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GP Week : Issue 140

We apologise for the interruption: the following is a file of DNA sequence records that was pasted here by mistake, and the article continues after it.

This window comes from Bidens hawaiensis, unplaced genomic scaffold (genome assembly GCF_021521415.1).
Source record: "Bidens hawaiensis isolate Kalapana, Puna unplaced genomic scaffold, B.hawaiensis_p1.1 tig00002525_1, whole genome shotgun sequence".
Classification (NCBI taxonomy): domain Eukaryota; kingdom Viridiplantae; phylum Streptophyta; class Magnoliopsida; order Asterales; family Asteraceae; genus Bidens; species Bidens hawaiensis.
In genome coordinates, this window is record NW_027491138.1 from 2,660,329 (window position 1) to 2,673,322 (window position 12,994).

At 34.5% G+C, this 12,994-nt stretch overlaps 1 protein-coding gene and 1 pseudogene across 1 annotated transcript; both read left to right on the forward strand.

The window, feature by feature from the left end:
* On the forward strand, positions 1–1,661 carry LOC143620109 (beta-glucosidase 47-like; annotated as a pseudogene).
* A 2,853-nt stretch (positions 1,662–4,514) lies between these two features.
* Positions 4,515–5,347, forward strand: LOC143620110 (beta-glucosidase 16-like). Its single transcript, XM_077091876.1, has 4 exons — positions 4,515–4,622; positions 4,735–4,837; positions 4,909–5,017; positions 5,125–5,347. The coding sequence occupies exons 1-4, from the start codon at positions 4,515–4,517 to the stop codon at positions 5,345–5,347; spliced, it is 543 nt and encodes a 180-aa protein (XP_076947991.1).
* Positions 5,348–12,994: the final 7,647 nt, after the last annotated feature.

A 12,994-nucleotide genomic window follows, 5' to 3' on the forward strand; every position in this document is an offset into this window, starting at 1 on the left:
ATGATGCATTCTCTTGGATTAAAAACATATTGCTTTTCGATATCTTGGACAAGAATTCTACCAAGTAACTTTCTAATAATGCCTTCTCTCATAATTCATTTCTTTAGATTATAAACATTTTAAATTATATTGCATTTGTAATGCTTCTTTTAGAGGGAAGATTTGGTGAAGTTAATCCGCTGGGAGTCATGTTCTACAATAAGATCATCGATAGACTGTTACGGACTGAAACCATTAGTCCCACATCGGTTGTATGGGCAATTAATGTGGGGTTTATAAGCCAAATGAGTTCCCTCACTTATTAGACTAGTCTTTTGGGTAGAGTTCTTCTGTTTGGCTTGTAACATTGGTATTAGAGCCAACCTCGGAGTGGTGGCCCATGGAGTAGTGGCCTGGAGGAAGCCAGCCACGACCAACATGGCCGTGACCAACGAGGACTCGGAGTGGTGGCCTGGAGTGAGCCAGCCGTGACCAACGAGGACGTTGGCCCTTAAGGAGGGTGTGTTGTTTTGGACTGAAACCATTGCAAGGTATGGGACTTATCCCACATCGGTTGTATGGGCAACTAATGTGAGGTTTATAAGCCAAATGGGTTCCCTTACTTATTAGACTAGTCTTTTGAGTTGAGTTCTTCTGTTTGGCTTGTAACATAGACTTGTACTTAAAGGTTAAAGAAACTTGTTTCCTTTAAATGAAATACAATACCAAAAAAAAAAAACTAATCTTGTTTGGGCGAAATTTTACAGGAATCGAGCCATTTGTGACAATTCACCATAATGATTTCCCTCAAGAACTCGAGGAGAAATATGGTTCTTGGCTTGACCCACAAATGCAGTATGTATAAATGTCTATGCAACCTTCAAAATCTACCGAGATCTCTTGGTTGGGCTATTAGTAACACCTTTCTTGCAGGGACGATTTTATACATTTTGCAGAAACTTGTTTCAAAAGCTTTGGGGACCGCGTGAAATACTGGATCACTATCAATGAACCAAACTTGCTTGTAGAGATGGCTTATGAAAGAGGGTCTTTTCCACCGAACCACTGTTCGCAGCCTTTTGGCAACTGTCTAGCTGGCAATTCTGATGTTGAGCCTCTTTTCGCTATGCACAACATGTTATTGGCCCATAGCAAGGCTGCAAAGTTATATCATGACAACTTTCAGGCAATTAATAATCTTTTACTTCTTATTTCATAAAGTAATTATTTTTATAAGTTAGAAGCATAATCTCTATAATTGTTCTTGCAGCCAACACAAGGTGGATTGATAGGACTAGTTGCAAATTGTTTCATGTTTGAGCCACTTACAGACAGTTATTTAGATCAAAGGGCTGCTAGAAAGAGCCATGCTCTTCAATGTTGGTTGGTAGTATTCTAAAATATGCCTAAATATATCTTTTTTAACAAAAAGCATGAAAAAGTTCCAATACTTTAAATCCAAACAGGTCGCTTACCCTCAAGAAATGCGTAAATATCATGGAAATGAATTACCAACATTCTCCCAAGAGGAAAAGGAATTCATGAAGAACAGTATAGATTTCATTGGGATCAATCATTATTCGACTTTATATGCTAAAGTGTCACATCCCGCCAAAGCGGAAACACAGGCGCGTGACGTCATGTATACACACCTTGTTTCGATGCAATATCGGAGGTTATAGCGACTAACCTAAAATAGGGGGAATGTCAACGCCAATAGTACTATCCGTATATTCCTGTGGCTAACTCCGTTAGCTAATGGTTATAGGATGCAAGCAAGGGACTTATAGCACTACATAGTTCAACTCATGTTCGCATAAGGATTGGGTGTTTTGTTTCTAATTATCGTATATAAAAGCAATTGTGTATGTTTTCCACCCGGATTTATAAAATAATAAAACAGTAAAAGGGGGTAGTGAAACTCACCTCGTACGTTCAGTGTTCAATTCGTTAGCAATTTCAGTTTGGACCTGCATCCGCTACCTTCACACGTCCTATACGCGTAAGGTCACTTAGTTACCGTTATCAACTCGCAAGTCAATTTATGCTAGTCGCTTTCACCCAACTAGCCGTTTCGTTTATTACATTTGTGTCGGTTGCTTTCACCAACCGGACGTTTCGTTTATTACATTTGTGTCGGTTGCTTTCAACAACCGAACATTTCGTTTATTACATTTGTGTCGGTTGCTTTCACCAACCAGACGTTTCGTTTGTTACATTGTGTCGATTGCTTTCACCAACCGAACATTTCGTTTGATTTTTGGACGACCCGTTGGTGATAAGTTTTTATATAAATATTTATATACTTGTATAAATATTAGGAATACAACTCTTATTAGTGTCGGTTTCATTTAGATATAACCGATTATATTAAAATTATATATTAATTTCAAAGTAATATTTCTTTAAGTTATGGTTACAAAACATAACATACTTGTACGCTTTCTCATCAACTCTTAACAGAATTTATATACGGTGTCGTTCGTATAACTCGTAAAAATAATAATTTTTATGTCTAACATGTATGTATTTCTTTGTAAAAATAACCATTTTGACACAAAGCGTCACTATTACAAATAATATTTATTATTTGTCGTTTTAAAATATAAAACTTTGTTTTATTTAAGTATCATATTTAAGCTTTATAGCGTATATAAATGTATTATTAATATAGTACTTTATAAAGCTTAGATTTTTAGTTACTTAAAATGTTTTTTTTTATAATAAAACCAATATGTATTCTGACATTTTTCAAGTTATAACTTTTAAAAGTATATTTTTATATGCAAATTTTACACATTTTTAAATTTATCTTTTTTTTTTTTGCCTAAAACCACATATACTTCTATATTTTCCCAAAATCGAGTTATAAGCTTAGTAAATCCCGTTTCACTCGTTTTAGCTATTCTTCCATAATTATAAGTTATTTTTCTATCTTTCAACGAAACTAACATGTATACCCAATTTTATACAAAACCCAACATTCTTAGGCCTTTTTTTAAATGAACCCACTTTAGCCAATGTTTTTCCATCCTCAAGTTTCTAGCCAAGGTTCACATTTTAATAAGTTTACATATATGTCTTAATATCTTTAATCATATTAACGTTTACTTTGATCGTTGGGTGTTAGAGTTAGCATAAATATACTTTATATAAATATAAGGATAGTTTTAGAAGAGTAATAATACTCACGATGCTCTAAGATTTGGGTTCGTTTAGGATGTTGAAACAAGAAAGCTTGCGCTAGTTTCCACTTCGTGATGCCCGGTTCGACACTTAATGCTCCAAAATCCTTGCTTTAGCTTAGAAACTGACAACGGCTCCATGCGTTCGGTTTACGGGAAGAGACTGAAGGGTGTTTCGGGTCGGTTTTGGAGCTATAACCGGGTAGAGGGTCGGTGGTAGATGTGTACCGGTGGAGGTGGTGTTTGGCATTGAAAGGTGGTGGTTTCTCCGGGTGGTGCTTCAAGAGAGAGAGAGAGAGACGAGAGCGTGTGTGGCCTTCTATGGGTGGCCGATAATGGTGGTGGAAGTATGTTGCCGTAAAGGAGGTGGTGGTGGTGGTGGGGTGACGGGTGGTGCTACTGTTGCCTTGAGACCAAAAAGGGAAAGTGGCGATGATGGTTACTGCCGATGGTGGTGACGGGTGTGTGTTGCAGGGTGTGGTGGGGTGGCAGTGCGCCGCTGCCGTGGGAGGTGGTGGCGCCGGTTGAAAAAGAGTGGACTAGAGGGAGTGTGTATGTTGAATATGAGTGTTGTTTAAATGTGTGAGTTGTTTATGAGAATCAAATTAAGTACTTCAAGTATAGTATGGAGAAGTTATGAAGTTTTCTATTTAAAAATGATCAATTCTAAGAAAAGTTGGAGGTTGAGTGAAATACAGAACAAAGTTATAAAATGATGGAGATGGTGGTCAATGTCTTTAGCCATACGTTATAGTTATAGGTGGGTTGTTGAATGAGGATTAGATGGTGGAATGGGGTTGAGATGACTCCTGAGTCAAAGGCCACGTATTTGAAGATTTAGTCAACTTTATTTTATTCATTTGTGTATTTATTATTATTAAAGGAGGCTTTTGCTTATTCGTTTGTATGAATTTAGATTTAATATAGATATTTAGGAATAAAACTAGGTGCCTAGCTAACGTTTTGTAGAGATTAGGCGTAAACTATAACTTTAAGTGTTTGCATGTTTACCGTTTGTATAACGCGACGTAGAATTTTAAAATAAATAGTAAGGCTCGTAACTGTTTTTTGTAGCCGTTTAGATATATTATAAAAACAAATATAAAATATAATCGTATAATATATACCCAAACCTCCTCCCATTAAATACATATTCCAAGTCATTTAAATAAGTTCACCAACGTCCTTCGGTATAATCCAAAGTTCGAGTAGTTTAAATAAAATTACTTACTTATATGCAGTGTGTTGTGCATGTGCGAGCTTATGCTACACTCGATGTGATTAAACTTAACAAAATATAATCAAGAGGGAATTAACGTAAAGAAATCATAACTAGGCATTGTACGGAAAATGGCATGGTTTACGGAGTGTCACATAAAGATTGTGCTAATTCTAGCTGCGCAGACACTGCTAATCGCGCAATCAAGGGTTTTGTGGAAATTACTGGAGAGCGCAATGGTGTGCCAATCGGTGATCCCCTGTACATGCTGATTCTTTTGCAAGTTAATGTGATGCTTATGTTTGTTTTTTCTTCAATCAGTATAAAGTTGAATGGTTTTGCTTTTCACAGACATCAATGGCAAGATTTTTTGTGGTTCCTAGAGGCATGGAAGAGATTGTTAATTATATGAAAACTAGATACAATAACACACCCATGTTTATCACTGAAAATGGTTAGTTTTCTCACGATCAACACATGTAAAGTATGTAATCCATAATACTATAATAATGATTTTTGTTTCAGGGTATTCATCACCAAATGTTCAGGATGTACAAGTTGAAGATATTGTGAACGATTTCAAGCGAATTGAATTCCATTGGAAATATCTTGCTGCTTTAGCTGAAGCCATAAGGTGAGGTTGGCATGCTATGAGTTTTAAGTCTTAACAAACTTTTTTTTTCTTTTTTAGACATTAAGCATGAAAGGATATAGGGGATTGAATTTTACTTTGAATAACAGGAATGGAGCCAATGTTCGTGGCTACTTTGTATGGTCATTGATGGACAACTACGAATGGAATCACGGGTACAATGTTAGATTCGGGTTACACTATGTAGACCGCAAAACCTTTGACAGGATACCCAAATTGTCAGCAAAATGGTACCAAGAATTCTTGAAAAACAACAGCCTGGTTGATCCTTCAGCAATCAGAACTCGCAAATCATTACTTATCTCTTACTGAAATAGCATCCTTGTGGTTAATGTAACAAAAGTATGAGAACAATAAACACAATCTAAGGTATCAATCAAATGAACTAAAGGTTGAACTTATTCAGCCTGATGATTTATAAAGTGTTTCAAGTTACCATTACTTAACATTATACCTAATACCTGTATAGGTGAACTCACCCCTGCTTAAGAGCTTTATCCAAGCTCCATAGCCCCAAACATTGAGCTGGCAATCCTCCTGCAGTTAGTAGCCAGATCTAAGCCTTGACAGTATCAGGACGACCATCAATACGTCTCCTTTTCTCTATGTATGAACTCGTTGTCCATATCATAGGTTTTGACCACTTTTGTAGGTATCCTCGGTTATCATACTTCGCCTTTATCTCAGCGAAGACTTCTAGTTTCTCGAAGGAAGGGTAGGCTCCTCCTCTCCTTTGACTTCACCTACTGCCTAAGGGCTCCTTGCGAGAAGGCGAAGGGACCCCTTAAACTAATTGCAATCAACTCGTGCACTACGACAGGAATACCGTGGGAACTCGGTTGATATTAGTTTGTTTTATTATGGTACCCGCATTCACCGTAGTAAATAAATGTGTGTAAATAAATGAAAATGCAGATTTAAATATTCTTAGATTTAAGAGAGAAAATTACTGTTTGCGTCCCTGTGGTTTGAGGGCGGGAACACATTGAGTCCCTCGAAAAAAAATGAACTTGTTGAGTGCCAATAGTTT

MOTOGP FEATURE >> 1961 Australian Tom Phillis took the first title for the fast-improving four-stroke marque. But second place, by only two points, went to Ernst Degner ’s fledgling two-stroke MZ. And he might have won it, the first two-stroke title, had he not had to skip the final round, as a political fugitive. In motorcycling’s most notorious piece of skulduggery, Degner had defected from behind the Iron Curtain the next year, taking all Kaaden’s MZ secrets to Suzuki and winning the inaugural 50cc title on the resultant machine. It was a year later, in 1963, that the first 125 two- stroke title came, also to Suzuki. This heralded a period of mechanical adventure unlikely ever to be seen again, as the burgeoning Japanese factories strove to outdo one another. An era forcibly ended by cost-cutting new technical rules in 1969, which in turn precipitated the departure of the Japanese factories, led by Honda. The machines had been spectacular. Honda’s four-stroke resource was to seek higher revs, by using more cylinders. Thus the six-cylinder 250/350. The two- strokes followed suit. Honda fielded a howling rev-happy (20,000 rpm) in- line five-cylinder 125, based on the dimensions of their twin-cylinder 50cc machine. Just 25cc per cylinder. It won for Taveri in 1966, but was not enough to stem the two-stroke tide. Yamaha’s response was a V4 125 bristling with tubes and pipes, and a power band so narrow that it needed nine gears to allow Bill Ivy and Phil Read to take successive championships. The new-generation bikes had a maximum of two cylinders and six gears. The times made it an Italian/ Spanish charter, with independents like Morbidelli/MBA against Minarelli and Garelli from Italy; and Spain’s jewel like Derbis and independent and prophetic twin-beam-chassis JJ Cobas. There would be one more step to today’s simple little 125 racers: from 1988 another cost-driven simplification decreed a single-cylinder engine. Since then, with direct factory involvement increasingly discouraged, a particular breed of junior racer has evolved. Honda’s production racer was a long-ser ving staple; Yamaha’s attempts were less successful; more recently KTM moved into the winner’s circle. But the dominant force is Aprilia, which had taken over Derbi, and the Italian factory dominates the class. Even if Zarco was to take a surprise last 125 title on his Derbi over Terol’s Aprilia, it would still be a final win for Aprilia. Next year, they will be museum pieces. In the early years there were more small-bike specialists. In modern times, the 125 class has served as a training ground for almost all the MotoGP grid (Spies and Hayden being obvious exceptions). One has to assume that Moto3 will continue to serve the same purpose for the foreseeable future. But what about the unforeseeable future? The two-stroke has taken great strides in recent years, with direct injection and synthetic lubricants, and remains at the centre of some fascinating research products. Fashions change, and two-strokes might return. Perhaps we will see them racing again. And since two-strokes are not only light, simple and ideally suited to motorcycles but also produce more horsepower than an equivalent four- stroke ... perhaps they might even be 125 cc again. 43